A few months ago Microsoft installed their Project Natick underwater data centre in the Scottish seas and began using it as a live data centre, studying the feasibility of the project under real-life conditions for 12 months. Microsoft also activated two webcams on the outside of the data centres, to observe environmental conditions near the data centre.
Now in a detailed blog post, Microsoft explained how they used computing resources and AI to count and classify the wildlife showing up in the videos.
Microsoft notes that monitoring the environmental impact of their underwater server plans is an important topic, and that AI can help make this process more scalable, and automated.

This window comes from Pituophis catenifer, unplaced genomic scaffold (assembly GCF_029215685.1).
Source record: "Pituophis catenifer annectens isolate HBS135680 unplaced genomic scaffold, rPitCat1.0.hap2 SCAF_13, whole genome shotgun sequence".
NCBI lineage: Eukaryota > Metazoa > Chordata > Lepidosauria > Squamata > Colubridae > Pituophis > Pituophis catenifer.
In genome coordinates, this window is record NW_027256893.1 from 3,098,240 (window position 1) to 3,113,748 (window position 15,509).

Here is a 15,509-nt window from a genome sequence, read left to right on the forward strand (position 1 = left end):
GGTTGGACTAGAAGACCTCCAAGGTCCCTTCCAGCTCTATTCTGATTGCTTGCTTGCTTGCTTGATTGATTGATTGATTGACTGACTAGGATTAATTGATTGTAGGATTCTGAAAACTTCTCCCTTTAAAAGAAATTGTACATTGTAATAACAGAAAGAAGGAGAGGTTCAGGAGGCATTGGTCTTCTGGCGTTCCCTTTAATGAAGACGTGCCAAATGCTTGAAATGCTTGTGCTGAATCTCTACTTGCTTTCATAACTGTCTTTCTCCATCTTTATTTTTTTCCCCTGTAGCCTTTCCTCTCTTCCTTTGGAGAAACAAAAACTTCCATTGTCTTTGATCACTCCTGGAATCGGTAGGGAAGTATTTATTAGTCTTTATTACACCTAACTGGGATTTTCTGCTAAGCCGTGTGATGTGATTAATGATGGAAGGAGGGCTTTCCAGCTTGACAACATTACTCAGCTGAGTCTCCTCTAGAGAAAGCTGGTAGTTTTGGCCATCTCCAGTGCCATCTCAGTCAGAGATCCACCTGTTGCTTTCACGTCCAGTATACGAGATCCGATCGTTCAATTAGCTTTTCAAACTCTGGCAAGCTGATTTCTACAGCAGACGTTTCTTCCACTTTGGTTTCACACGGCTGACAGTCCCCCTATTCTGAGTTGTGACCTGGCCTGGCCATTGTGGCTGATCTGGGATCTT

Deploying datacenters along the coast has a significant advantage, data speeds. Since most of the world’s population lives within about 120 miles of the coast, data needs to travel less distance to reach coastal people. It also takes advantage of the free cooling and renewable energy provided by the underwater location.
If this research project becomes successful, it will enable companies to rapidly deploy datacenters along coastal regions with much less cost when compared to traditional data centres.
If you want to find out exactly which technology Microsoft used for their environmental monitoring read their detailed article here.